(RxWiki News) Written By Digital Pharmacist Staff
When you can't sleep, it's difficult to get through each day. Fortunately, many over-the-counter (OTC) sleep aids are safe and effective. But with so many options in the pharmacy, how do you find the one that's right for you?
We're here to cut through the confusion and give you insight into the most common types of OTC sleep aids. It's important to keep in mind, however, that sleep aids are not a magic cure for serious sleep problems. If you are having long-term trouble falling or staying asleep, talk to your health care provider.
Also remember that OTC sleep aids are not usually a long-term solution to sleep trouble. In fact, they're generally not supposed to be used for more than two weeks. The body can develop a tolerance to most active ingredients found in these products. On top of that, some OTC sleep aids can interact with other medications, and according to the Mayo Clinic, the safety and effectiveness of OTC sleep aids is still not fully understood. That's why it's essential that you speak with your health care provider before starting any new OTC medication, including a sleep aid.
For more information on OTC sleep aids, read on.
Diphenhydramine is typically used in allergy medicines, but it does double duty as an OTC sleep aid. Found in Benadryl, Aleve PM and countless other OTC products, diphenhydramine is an antihistamine that can cause side effects like daytime drowsiness, blurred vision, constipation, dry mouth and urinary retention.
Melatonin is a hormone that is used to regulate your sleep-wake cycle. The effects of melatonin are usually mild, but this OTC sleep aid does appear to reduce the amount of time it takes some people to fall asleep. Possible side effects include daytime sleepiness and headaches.
OTC valerian supplements are made from the plant called valerian root. This sleep aid is meant to relax your body, regulate your sleep cycle and reduce anxiety. According to the Mayo Clinic, valerian supplements don't appear to have many reported side effects, but some research has shown that this sleep aid doesn't work for everyone.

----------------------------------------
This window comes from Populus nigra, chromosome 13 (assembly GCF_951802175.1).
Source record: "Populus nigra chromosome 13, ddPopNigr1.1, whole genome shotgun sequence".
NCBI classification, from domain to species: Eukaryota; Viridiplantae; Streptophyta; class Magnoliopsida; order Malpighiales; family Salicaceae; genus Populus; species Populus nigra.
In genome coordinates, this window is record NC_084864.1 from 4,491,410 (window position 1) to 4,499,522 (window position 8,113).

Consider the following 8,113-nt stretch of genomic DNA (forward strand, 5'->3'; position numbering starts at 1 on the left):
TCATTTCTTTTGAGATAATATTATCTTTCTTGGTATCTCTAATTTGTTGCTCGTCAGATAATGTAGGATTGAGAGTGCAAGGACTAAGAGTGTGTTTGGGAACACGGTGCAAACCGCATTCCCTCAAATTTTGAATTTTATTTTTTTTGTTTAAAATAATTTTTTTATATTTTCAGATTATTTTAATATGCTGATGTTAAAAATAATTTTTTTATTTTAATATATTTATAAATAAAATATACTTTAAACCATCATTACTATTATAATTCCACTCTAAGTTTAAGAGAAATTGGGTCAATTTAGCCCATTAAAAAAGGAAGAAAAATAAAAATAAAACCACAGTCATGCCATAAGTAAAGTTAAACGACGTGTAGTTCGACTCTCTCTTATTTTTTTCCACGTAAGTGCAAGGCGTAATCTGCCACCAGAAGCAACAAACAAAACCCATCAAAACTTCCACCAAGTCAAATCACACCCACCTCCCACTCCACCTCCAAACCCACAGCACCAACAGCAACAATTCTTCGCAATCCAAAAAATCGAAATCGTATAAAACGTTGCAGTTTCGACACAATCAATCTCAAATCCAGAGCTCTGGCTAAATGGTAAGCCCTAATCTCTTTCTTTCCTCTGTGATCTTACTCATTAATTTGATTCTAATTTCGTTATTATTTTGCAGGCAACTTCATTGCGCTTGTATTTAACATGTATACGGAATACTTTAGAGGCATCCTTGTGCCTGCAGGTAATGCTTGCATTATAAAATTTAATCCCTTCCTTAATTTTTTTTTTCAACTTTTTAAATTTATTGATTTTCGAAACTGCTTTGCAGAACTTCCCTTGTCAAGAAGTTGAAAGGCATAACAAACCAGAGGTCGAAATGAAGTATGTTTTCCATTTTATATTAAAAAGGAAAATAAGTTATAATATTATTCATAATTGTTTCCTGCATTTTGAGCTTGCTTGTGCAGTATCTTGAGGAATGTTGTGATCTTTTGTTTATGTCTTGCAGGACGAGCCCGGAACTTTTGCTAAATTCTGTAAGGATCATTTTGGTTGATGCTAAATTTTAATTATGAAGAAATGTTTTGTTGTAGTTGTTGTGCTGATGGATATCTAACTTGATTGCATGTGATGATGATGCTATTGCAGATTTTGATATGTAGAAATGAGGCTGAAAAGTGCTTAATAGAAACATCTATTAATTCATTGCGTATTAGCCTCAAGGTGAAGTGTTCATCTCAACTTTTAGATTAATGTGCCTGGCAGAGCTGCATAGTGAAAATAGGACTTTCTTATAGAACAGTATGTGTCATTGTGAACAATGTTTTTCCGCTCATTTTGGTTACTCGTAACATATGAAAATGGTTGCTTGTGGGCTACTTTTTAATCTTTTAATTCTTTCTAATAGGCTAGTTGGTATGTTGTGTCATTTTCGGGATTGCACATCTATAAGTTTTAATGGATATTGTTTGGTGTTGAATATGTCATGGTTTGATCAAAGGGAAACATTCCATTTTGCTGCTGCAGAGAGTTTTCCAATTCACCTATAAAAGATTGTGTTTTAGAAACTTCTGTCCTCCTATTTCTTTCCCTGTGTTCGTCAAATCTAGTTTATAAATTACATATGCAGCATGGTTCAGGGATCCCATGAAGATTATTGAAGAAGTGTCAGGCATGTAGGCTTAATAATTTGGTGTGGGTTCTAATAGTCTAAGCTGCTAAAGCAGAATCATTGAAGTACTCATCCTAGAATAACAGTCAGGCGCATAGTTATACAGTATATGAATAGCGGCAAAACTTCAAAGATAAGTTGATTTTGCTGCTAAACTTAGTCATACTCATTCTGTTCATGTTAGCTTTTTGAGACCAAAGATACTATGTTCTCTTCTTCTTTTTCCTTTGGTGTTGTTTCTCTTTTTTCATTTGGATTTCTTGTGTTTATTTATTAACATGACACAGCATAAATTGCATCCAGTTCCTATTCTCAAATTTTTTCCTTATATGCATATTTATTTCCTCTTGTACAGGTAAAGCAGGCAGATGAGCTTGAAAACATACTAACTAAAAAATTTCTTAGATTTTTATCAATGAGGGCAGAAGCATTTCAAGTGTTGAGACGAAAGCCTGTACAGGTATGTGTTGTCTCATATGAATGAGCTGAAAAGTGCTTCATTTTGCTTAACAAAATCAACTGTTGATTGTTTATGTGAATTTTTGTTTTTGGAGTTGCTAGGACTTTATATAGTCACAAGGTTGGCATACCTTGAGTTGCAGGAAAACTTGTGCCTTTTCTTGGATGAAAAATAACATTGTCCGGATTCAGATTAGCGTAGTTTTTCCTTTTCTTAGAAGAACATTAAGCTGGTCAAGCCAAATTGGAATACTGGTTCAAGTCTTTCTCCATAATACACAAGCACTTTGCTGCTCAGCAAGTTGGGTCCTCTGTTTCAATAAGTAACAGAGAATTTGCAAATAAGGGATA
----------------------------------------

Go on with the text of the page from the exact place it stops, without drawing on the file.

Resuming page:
Doxylamine succinate is found in products like Unisom SleepTabs. Like diphenhydramine, doxylamine succinate is a sedating antihistamine. It can have similar reported side effects, too: urinary retention, dry mouth, constipation, blurred vision and daytime sleepiness.
Sleep Aid Precautions
Sleep aids aren't safe for everyone, and anyone taking a sleep aid should keep several precautions in mind. First, doxylamine succinate and diphenhydramine are not recommended for those who have urinary retention, digestive system obstruction, severe liver disease, sleep apnea, chronic obstructive pulmonary disease (COPD), asthma or closed-angle glaucoma. Additionally, sleep aids are risky for women who are pregnant or breastfeeding. People who are older than 75 may experience a raised risk of strokes and dementia when they take sleep aids.
Sleep aids make you drowsy, which means you shouldn't drive or do any other activities that require you to be alert after you've taken one. Because alcohol can increase drowsiness and other sedative effects, you should never take sleep aids after you've consumed alcohol.
Before taking a new sleep aid, talk to your health care provider to make sure it's safe for you.